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Finding the dependables in your wardrobe

September 4, 2015
Maggie Wolff Peterson , Shepherdstown Chronicle

The initial sound was more of a shriek than anything else. It wasn't human or even animal. But it was high-pitched and tortured, surely a sound of protest. It was the sound of a wooden two-by-four being torn into splinters.

Then came a fluffy thud. A far less ardent sound, but meaningful nonetheless. It was the sound of everything in my closet hitting the floor.

It all happened in the middle of the night. "What was that," my husband questioned.

Too sleepy to care I mumbled into my pillow, "Who knows? We'll find out in the morning."

At dawn's early light I saw every stitch of my clothing collapsed onto the floor, like a covey of debutantes overcome by a swoon. While the closet bar swayed uselessly, hangers lined up across the closet floor like a row of Rockettes.

"Maybe there was too much in there," my husband offered, helpfully.

Too much? From half a lifetime of serious thrift-store shopping, fabulous coat collecting, fat-pants-to-skinny-jeans storing? Surely he couldn't mean it.

But when I started dragging clutches of hangers from the closet floor, making room for a repair of the ruined rod, the truth was revealed. Clothes came out in bunches and were stacked into toppling piles, and still more remained on the closet floor.

I suddenly knew two things: there were a lot of clothes in there. And not all of them were going back.

My bedroom floor looked like Gettysburg after the battle. Clothes laid about like casualties. Shirt sleeves and pant legs, all akimbo. My job now was triage. What would be rescued?

The domestic organizers say that if you haven't worn something in a year, it needs to go. It's either out of style or never really fit in the first place. In either case, it's history. Time for the consignment shop.

But they have no heart. They don't know about the dress I bought in the '70s with the embroidered, bibbed front and little tucks at the empire waist, that is probably fashionable again, even though I'm too old for it now.

And they must be skinny. How can you streamline a closet if you can't streamline a body? Anybody who keeps fat clothes for emergencies knows what I'm talking about.

Also, they live a faithless life. I have faith that someday I will once again wear the sleeveless sheath I bought for the summer cocktail party at the museum estate. I will. I will.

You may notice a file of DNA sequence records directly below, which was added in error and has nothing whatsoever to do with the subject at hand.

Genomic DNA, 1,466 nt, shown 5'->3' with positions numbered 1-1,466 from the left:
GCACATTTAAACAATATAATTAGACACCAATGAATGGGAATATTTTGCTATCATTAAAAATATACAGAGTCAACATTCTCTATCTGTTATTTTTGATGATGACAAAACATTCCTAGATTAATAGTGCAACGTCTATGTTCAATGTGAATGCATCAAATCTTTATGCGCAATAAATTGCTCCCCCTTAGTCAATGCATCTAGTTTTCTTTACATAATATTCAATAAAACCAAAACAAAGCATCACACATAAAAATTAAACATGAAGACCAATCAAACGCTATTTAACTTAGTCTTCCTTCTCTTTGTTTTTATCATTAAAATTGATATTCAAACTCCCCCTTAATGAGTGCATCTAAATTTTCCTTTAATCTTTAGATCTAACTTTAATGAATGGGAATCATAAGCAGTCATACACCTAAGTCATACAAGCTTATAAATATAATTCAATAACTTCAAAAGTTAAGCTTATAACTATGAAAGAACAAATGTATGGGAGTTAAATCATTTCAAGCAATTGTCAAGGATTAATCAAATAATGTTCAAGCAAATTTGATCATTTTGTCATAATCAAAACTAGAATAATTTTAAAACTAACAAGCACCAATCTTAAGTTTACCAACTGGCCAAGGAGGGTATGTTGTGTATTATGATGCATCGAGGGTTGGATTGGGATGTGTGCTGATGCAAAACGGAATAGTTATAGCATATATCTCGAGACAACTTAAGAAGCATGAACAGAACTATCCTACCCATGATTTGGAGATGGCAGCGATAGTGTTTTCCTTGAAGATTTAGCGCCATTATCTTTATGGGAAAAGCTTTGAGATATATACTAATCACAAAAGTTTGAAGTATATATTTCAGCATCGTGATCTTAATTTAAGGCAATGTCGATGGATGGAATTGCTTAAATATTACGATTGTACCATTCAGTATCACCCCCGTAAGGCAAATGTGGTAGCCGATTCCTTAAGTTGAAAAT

So, here is what absolutely had to go back into the closet: The Dependables. The pants I live in. They're black. They're stretchy. Also going back: The tops that go with them. Easy enough.

Definitely not going back: the vaguely Superfly denim jacket with extreme lapels and double-breasted styling that I bought on clearance and wore exactly once. The look on my husband's face when I emerged in that ensemble was enough to never attempt it again.

The devil was in the rest. The stuff still bearing the sales tags it wore home from the store. Although only heaven knows when that was. Most likely in a former millennium. That pile took a lot of consideration.

Next came shoes. A woman may be persuaded to part with an outdated blouse, a too-tight skirt, a dusty blazer. But a pair of bubblegum pink mules on lucite heels? Green suede ballerina flats that ought to be far more comfortable than they are? A pair of Dr. Scholl's sandals purchased on a college graduation trip to Europe?

Slowly the floor began to reappear from beneath the litter. The closet is now noticeably emptier than it was before the crash. I've evaluated every stitch I own. There is a fine pile of items assembled to go to the consignment shop and if not accepted there, the thrift store. None of it will be returning home.

Shoes on the closet floor are neatly organized. The closet rod has been repaired and reinforced. There should not be another crash.

Not anytime soon. Not until there are too many shoes beneath it and there's another half-a-lifetime's worth of clothing weighing it down.

 
 
 

 

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